Wednesday, February 22, 2012


Sunset at the Grand Canyon
 All the words in Webster's cannot describe the majestic beauty of one of the seven natural wonders of the world, the Grand Canyon. Its own name doesn't do this massive gorge justice; 277 miles long, 4-18 miles wide and over one mile deep, my eyes couldn't take it all in.  Our first view of the Canyon was just as the Spanish explorers first spotted it 500 years ago: walking through the forest terrain and then, BOOM! It unfolded before our eyes taking our breath away.

I won't attempt to relate the canyon (I'm not that great of a writer and even my pictures can't capture it all), but I will  recount our stay on the South Rim in Grand Canyon Village and the visitor's paradise created there a hundred years ago.

Grand Canyon Village began in the late 1800s as first miners then tourists flocked to the area.  The Canyon and the land surrounding it have been home to the Havasupai Tribe Indians for hundreds of years, but with the discovery of silver in the Canyon miners swarmed.  The government controversally restricted the Havasupai tribe to 518 acres at the bottom of the Canyon essentially cutting them off from their food sources on the southern rim in winter.  After many years of legal battles, the tribe were returned 251,000 acres of their native land in 1975.
View of Village from Hopi Point

Miners soon realized they could make more money from tourism than silver and a spur line of the transcontinental Santa Fe Railroad was built running from Williams, AZ to the South Rim.  Seeing a need for comfortable lodging for east coast visitors, Fred Harvey built the El Tovar Hotel in 1905 and installed his Harvey Girls to serve thousands of visitors each year.  In the 1920s, Harvey hired one of the first female architects, Mary Colter, to redesign the Bright Angel Lodge.  Her design encompassed the feel of Native American architecture and the natural beauty of the southwest, very different from the Norwegian hunting lodge design of the El Tovar.  Today, she is credited for creating the southwestern style of architecture and interior design.

Adventure seekers, such as the Kolb Brothers, were among the first settlers along the rim.  The Kolbs' 1902 cabin still stands on the rim's edge as a museum and gift shop open for visitors to be wowed at these two men's tenacity, or insanity, of building this home and trekking into the Canyon numerous times creating the first film of traversing the Colorado River in 1911.  These filmmakers and National Geographic photographers were two of the first travel writers attempting to capture the devastating beauty of the Grand Canyon.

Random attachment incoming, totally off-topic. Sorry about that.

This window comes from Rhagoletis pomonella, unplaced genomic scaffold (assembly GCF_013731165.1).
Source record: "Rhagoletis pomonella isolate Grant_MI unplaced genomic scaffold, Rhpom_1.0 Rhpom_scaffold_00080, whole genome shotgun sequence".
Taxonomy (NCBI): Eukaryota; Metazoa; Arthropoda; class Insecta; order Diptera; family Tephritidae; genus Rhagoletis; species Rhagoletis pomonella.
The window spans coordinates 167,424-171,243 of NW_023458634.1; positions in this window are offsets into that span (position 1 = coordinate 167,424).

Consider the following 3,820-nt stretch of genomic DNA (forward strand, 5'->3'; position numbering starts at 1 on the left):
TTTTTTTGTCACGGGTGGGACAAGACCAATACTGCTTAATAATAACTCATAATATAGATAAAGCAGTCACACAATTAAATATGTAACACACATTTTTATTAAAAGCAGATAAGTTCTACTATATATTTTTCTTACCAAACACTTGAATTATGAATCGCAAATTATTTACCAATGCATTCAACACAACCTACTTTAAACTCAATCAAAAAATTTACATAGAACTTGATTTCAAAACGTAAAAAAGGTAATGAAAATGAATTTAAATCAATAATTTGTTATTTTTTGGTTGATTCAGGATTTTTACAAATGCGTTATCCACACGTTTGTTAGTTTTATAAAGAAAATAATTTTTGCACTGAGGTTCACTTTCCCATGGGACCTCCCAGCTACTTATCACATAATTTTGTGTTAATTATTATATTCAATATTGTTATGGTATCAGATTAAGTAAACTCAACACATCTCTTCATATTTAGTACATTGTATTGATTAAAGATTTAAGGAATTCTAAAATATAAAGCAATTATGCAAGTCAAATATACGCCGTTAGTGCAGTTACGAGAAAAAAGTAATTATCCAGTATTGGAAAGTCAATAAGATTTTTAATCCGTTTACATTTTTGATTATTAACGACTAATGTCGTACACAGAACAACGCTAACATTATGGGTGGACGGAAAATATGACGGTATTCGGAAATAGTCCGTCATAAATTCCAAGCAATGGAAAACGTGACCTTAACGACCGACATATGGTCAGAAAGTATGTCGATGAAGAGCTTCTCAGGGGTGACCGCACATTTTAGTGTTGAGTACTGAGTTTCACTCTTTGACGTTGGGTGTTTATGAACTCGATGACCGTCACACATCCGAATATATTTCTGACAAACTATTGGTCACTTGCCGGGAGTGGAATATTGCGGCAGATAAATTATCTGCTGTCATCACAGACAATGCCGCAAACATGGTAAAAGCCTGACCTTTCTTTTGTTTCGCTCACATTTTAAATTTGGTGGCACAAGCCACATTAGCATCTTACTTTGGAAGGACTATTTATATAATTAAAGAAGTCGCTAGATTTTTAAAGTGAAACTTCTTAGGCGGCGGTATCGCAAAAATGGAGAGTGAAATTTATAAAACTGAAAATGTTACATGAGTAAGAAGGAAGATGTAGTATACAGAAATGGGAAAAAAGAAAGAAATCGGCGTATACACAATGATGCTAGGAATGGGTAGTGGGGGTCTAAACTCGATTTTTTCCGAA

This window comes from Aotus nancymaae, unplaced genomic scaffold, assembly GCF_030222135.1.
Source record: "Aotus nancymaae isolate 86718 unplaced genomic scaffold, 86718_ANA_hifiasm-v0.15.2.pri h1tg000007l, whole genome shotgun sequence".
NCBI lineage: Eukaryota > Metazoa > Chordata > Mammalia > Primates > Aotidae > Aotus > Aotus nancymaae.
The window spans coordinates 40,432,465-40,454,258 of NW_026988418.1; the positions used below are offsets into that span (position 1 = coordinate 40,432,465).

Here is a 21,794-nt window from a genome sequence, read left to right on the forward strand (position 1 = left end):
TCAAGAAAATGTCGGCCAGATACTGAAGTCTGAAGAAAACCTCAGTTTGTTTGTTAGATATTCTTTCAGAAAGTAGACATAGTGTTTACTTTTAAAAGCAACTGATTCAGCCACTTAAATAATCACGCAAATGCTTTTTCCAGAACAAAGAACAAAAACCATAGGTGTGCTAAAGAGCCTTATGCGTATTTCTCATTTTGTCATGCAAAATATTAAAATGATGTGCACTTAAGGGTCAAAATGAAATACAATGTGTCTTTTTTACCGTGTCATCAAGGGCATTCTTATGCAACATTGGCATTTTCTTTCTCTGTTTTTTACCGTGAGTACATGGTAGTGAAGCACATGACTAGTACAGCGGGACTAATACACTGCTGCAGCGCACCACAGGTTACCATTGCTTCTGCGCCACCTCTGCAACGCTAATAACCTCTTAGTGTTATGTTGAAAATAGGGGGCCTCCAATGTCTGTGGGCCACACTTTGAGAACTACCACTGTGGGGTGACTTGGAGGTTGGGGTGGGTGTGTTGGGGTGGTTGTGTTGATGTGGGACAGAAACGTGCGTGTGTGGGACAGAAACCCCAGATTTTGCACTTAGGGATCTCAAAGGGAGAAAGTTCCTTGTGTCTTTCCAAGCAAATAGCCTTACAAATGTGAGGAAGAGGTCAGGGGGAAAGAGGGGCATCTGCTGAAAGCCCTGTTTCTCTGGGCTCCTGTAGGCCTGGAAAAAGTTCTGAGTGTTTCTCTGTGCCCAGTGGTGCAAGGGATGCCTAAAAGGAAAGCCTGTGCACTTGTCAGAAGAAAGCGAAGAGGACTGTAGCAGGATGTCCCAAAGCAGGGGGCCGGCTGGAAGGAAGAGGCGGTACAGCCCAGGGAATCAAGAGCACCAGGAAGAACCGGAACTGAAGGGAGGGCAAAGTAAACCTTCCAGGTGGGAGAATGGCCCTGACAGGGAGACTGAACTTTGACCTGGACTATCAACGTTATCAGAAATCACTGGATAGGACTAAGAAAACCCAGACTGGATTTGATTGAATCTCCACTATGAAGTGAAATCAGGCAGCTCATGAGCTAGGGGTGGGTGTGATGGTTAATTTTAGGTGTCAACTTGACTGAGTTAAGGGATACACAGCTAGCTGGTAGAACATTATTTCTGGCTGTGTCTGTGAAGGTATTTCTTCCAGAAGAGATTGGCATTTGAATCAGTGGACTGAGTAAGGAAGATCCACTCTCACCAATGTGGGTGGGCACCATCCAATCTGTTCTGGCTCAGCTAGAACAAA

The Colorado River that created the gorge lies far below in the center of the Canyon.

No coats, but we bought cool new hats.
Fittingly, our kids began their junior park ranger work at the Kolb's cabin.  As with other national parks like Forts Sumter and Pulaski, the Grand Canyon has free learning activities, ranger talks and badges for students, ages 6-16.  As we traversed the South Rim Trail and the Trail of Time, the kids found answers to questions and completed their booklets.  By the time we reached Verkamp's Visitor's Center, the kids only needed to attend a ranger talk to earn their junior park ranger badges.  Choosing the history talk, our 30 year veteran park ranger held his lesson outside citing that a 50 degree February day should not be wasted.  Literally sitting on a ledge with a mile drop behind us, we listened and learned that people first came to the Canyon 10,000 years ago, but not until the Ancient Pueblo (the Havasupai Indians ancestors) arrived over 1000 years ago did people stay.

Getting tested by Grand Canyon Park Ranger
Kids carding wool at the visitor's history center.
Today, the Grand Canyon National Park (established in 1919) receives over 5 million visitors a year and most of the buildings along its South Rim are on the National Register of Historic Landmarks.  Essentially, the hotels, shops and restaurants within the village are living museums beside a natural wonder of the world.  Who wouldn't want to come?

We were fortunate to stay inside the park at the affordable Maswik Lodge, just around the corner from the Kolbs' cabin and Bright Angel Lodge as some hotels within the Park fill up a year in advance.  The entire historic village was within walking distance and we spent most of our time along the South Rim Trail.  We did not venture down into the Canyon as there was fresh snow on the ground and we did not have a death wish.  

The only time we got in our car during our stay was to travel up the Hermit Road to get a better sunset/sunrise view at Hopi and Mariposa Points, respectively.  As we wound our way up the mountain, we encountered a herd of elk grazing in the roadside forest.  I had never seen elk in the wild before and, honestly, they looked kid of goofy.  Long-legged and Antler-less, they meandered along enjoying their evening meal.

The Sunset Show did not disappoint the hundred or so people gathered on the rim's edge with the only sound the flickering of camera lenses.  Our lucky 50 degree weather quickly disappeared with the sun.  At dawn, it was a frigid 16 degrees as I exited the car for a quick Clark Griswold nod to the majestic Canyon and a wave farewell, but not goodbye.  

I now agree with our park ranger when he said most people come to the Grand Canyon three times in their lives.   The Grand Canyon is a family field trip worth repeating over and over and over... We'll definitely be back.

1 comment:

  1. The last picture says it all. After 9 months of 24/7, if you two can still be that close, smile that big, and not be tempted to push each other over the railings, you can make it through anything life throws your way.Congratulations!


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